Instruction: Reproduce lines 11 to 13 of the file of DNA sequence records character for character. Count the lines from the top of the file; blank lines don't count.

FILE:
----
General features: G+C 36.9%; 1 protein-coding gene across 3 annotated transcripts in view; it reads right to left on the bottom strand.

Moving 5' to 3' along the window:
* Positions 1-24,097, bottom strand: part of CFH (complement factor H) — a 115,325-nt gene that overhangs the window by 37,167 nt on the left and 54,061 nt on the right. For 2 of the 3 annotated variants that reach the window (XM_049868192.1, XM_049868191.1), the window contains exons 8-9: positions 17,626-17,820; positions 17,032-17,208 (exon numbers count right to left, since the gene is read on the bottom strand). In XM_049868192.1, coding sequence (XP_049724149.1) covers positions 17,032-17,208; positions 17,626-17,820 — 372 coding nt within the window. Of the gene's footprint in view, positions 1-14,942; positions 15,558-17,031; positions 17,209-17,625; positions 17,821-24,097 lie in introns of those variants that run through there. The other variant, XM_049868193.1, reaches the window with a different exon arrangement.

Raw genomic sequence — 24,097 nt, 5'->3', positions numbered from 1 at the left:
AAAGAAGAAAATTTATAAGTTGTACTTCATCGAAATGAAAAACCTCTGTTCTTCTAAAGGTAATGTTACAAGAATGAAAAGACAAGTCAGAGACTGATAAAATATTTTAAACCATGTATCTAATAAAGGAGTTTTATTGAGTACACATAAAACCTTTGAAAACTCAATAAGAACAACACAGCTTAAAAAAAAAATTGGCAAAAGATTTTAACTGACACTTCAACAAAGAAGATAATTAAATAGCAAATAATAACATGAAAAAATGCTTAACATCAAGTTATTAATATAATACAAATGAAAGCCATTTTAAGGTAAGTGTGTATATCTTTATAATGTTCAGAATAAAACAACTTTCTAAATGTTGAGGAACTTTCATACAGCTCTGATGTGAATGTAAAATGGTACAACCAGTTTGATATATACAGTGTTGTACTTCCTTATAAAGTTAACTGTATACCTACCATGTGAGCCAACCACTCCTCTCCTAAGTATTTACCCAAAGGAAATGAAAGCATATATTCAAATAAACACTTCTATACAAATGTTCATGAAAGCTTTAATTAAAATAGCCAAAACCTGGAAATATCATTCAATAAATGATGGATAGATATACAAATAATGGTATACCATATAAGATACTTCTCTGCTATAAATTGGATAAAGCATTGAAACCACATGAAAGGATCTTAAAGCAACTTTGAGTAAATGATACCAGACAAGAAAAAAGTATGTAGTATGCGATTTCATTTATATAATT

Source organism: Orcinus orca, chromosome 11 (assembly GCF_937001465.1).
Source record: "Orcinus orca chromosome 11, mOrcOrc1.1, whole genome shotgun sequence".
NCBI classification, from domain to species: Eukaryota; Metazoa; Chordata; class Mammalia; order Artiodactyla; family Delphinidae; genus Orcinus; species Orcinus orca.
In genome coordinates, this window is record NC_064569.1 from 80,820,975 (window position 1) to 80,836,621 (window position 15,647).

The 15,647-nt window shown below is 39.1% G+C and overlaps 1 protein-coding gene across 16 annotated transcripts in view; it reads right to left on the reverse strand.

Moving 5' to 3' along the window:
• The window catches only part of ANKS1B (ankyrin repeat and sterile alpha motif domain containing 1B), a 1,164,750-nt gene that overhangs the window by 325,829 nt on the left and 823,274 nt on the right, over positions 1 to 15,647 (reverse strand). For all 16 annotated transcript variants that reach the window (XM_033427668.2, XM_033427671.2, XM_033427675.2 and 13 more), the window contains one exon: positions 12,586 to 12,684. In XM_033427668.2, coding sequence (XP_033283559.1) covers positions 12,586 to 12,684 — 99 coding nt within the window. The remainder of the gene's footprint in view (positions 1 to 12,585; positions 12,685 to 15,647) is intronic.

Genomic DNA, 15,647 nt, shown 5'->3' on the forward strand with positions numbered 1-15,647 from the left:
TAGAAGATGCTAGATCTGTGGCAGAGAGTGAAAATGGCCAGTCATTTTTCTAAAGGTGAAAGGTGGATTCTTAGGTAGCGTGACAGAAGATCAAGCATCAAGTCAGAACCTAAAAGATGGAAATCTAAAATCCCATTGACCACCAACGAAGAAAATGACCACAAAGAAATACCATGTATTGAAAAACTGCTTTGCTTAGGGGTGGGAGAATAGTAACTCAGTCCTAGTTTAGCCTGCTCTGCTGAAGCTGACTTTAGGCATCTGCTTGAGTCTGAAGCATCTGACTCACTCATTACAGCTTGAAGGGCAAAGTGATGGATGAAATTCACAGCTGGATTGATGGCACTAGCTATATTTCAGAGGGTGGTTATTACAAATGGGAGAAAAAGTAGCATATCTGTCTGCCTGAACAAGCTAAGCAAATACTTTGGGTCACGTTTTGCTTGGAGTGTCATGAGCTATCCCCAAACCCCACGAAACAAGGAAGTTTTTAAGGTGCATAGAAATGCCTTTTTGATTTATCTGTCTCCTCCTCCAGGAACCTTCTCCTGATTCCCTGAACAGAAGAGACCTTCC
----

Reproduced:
Moving 5' to 3' along the window:
• The window catches only part of ANKS1B (ankyrin repeat and sterile alpha motif domain containing 1B), a 1,164,750-nt gene that overhangs the window by 325,829 nt on the left and 823,274 nt on the right, over positions 1 to 15,647 (reverse strand). For all 16 annotated transcript variants that reach the window (XM_033427668.2, XM_033427671.2, XM_033427675.2 and 13 more), the window contains one exon: positions 12,586 to 12,684. In XM_033427668.2, coding sequence (XP_033283559.1) covers positions 12,586 to 12,684 — 99 coding nt within the window. The remainder of the gene's footprint in view (positions 1 to 12,585; positions 12,685 to 15,647) is intronic.

Genomic DNA, 15,647 nt, shown 5'->3' on the forward strand with positions numbered 1-15,647 from the left: